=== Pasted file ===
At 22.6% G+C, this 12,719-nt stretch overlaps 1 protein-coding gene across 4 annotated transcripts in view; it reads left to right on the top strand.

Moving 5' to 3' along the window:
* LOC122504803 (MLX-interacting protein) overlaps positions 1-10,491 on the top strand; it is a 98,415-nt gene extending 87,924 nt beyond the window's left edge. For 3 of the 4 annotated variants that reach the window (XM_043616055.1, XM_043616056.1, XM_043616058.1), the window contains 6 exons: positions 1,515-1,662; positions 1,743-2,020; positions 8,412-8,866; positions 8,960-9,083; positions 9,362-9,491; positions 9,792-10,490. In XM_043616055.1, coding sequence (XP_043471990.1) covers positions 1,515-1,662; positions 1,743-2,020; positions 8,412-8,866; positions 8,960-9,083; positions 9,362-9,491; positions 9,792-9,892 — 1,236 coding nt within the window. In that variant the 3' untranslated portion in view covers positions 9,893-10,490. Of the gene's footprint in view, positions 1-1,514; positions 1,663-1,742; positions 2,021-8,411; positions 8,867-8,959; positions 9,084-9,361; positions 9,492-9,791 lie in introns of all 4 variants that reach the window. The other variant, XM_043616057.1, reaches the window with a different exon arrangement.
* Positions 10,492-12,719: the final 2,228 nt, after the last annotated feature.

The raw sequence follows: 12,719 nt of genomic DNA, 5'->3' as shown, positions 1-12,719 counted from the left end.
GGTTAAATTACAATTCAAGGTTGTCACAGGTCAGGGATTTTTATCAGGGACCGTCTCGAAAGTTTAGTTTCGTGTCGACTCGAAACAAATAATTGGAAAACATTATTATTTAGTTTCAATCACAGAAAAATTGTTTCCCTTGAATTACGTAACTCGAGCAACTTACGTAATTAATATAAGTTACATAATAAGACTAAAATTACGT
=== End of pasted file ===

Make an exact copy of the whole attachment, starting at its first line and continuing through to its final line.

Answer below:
At 22.6% G+C, this 12,719-nt stretch overlaps 1 protein-coding gene across 4 annotated transcripts in view; it reads left to right on the top strand.

Moving 5' to 3' along the window:
* LOC122504803 (MLX-interacting protein) overlaps positions 1-10,491 on the top strand; it is a 98,415-nt gene extending 87,924 nt beyond the window's left edge. For 3 of the 4 annotated variants that reach the window (XM_043616055.1, XM_043616056.1, XM_043616058.1), the window contains 6 exons: positions 1,515-1,662; positions 1,743-2,020; positions 8,412-8,866; positions 8,960-9,083; positions 9,362-9,491; positions 9,792-10,490. In XM_043616055.1, coding sequence (XP_043471990.1) covers positions 1,515-1,662; positions 1,743-2,020; positions 8,412-8,866; positions 8,960-9,083; positions 9,362-9,491; positions 9,792-9,892 — 1,236 coding nt within the window. In that variant the 3' untranslated portion in view covers positions 9,893-10,490. Of the gene's footprint in view, positions 1-1,514; positions 1,663-1,742; positions 2,021-8,411; positions 8,867-8,959; positions 9,084-9,361; positions 9,492-9,791 lie in introns of all 4 variants that reach the window. The other variant, XM_043616057.1, reaches the window with a different exon arrangement.
* Positions 10,492-12,719: the final 2,228 nt, after the last annotated feature.

The raw sequence follows: 12,719 nt of genomic DNA, 5'->3' as shown, positions 1-12,719 counted from the left end.
GGTTAAATTACAATTCAAGGTTGTCACAGGTCAGGGATTTTTATCAGGGACCGTCTCGAAAGTTTAGTTTCGTGTCGACTCGAAACAAATAATTGGAAAACATTATTATTTAGTTTCAATCACAGAAAAATTGTTTCCCTTGAATTACGTAACTCGAGCAACTTACGTAATTAATATAAGTTACATAATAAGACTAAAATTACGT